[35] The word is not in the Oxford Dictionary, but Cassell gives it and says that it is German and an Americanism. The Standard Dictionary does not give its etymology. Thornton's first example, dated 1856, shows a variant spelling, shuyster, thus indicating that it was then recent. All subsequent examples show the present spelling. It is to be noted that the suffix -ster is not uncommon in English, and that it usually carries a deprecatory significance, as in trickster, punster, gamester, etc.

[36] The use of dumb for stupid is widespread in the United States. Dumb-head, obviously from the German dummkopf, appears in a list of Kansas words collected by Judge J. C. Ruppenthal, of Russell, Kansas. (Dialect Notes, vol. iv, pt. v, 1916, p. 322.) It is also noted in Nebraska and the Western Reserve, and is very common in Pennsylvania. Uhrgucker (=uhr-gucken) is also on the Kansas list of Judge Ruppenthal.

[37] English As We Speak It in Ireland, 2nd ed.; London and Dublin, 1910, pp. 179-180.

[38] "Our people," says Dr. Joyce, "are very conservative in retaining old customs and forms of speech. Many words accordingly that are discarded as old-fashioned—or dead and gone—in England, are still flourishing—alive and well, in Ireland. [They represent] ... the classical English of Shakespeare's time," pp. 6-7.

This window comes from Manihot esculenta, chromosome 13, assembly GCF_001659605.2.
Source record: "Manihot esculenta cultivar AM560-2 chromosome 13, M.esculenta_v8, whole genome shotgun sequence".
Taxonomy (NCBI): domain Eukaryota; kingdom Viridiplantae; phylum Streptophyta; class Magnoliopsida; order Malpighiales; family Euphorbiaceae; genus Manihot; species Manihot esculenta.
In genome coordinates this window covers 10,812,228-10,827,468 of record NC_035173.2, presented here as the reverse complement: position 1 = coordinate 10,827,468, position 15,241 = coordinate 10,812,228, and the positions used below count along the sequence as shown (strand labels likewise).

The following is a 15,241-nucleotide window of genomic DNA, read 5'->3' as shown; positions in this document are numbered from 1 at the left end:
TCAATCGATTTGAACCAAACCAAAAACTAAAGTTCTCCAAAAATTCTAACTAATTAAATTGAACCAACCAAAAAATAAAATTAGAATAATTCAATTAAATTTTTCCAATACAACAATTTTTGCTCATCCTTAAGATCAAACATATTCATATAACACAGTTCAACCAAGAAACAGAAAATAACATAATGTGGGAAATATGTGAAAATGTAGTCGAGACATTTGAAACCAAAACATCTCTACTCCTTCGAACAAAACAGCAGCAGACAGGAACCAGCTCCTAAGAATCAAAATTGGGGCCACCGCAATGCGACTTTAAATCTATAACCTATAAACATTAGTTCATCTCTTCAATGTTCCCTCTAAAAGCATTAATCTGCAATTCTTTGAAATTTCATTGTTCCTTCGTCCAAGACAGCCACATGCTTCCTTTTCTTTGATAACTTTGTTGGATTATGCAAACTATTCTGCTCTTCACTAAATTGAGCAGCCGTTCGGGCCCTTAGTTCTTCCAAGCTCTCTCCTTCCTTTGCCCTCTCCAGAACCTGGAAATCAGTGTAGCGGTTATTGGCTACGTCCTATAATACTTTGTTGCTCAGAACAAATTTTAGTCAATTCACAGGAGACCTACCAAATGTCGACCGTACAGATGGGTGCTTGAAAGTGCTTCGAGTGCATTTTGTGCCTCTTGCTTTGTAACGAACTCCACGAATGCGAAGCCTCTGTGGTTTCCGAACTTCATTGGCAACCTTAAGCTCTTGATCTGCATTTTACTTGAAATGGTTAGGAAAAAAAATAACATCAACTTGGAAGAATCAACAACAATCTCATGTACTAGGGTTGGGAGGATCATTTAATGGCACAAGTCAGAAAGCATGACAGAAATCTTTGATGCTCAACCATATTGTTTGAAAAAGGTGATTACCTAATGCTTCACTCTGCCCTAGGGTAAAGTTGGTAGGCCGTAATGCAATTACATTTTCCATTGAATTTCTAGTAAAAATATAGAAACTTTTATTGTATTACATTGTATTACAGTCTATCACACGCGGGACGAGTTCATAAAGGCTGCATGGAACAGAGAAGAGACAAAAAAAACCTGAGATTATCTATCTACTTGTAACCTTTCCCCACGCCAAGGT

[39] Pope rhymed join with mine, divine and line; Dryden rhymed toil with smile. William Kenrick, in 1773, seems to have been the first English lexicographer to denounce this pronunciation. Tay survived in England until the second half of the eighteenth century. Then it fell into disrepute, and certain purists, among them Lord Chesterfield, attempted to change the ea-sound to ee in all words, including even great. Cf. the remarks under boil in A Desk-Book of Twenty-Five Thousand Words Frequently Mispronounced, by Frank H. Vizetelly; New York, 1917. Also, The Standard of Pronunciation in English, by T. S. Lounsbury; New York, 1904, pp. 98-103.

[40] Amusing examples are to be found in Donlevy's Irish Catechism. To the question, "Is the Son God?" the answer is not simply "Yes," but "Yes, certainly He is." And to the question, "Will God reward the good and punish the wicked?", the answer is "Certainly; there is no doubt He will."

[41] Richard Meade Bache denounced it, in Lafayette, during the 60's. Vide his Vulgarisms and Other Errors of Speech, 2nd ed., Philadelphia, 1869, p. 65.

[42] R. J. Menner: The Pronunciation of English in America, Atlantic Monthly, March, 1915, p. 361.

[43] The Standard of Pronunciation in English, pp. 109-112.